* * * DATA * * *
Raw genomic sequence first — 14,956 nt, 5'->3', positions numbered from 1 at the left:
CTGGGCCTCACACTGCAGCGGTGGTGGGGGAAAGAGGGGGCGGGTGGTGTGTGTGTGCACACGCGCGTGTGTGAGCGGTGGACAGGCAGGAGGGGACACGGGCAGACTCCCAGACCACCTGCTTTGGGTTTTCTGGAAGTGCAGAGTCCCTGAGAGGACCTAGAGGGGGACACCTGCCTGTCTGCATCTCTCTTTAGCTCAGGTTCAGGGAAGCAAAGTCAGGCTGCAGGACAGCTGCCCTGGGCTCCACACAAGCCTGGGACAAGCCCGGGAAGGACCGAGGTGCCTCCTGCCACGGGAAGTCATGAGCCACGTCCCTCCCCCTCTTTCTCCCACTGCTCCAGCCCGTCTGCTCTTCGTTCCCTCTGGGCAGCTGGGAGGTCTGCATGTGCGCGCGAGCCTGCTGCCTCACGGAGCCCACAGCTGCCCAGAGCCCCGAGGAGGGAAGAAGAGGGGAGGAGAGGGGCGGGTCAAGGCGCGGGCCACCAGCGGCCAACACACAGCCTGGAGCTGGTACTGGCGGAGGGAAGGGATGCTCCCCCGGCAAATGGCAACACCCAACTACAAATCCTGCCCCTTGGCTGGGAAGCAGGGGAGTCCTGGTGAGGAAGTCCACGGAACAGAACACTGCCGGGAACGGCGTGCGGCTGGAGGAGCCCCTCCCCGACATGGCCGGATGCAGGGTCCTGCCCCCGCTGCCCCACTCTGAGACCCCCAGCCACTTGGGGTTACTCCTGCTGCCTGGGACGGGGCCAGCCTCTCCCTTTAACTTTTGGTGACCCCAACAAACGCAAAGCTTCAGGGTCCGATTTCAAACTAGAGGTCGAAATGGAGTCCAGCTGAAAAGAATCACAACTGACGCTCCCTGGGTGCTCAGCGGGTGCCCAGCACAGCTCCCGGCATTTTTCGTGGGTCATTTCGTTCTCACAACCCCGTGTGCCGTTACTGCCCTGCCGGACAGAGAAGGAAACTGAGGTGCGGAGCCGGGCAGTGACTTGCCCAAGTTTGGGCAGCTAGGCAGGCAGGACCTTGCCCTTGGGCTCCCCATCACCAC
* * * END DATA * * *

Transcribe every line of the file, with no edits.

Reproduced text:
Raw genomic sequence first — 14,956 nt, 5'->3', positions numbered from 1 at the left:
CTGGGCCTCACACTGCAGCGGTGGTGGGGGAAAGAGGGGGCGGGTGGTGTGTGTGTGCACACGCGCGTGTGTGAGCGGTGGACAGGCAGGAGGGGACACGGGCAGACTCCCAGACCACCTGCTTTGGGTTTTCTGGAAGTGCAGAGTCCCTGAGAGGACCTAGAGGGGGACACCTGCCTGTCTGCATCTCTCTTTAGCTCAGGTTCAGGGAAGCAAAGTCAGGCTGCAGGACAGCTGCCCTGGGCTCCACACAAGCCTGGGACAAGCCCGGGAAGGACCGAGGTGCCTCCTGCCACGGGAAGTCATGAGCCACGTCCCTCCCCCTCTTTCTCCCACTGCTCCAGCCCGTCTGCTCTTCGTTCCCTCTGGGCAGCTGGGAGGTCTGCATGTGCGCGCGAGCCTGCTGCCTCACGGAGCCCACAGCTGCCCAGAGCCCCGAGGAGGGAAGAAGAGGGGAGGAGAGGGGCGGGTCAAGGCGCGGGCCACCAGCGGCCAACACACAGCCTGGAGCTGGTACTGGCGGAGGGAAGGGATGCTCCCCCGGCAAATGGCAACACCCAACTACAAATCCTGCCCCTTGGCTGGGAAGCAGGGGAGTCCTGGTGAGGAAGTCCACGGAACAGAACACTGCCGGGAACGGCGTGCGGCTGGAGGAGCCCCTCCCCGACATGGCCGGATGCAGGGTCCTGCCCCCGCTGCCCCACTCTGAGACCCCCAGCCACTTGGGGTTACTCCTGCTGCCTGGGACGGGGCCAGCCTCTCCCTTTAACTTTTGGTGACCCCAACAAACGCAAAGCTTCAGGGTCCGATTTCAAACTAGAGGTCGAAATGGAGTCCAGCTGAAAAGAATCACAACTGACGCTCCCTGGGTGCTCAGCGGGTGCCCAGCACAGCTCCCGGCATTTTTCGTGGGTCATTTCGTTCTCACAACCCCGTGTGCCGTTACTGCCCTGCCGGACAGAGAAGGAAACTGAGGTGCGGAGCCGGGCAGTGACTTGCCCAAGTTTGGGCAGCTAGGCAGGCAGGACCTTGCCCTTGGGCTCCCCATCACCAC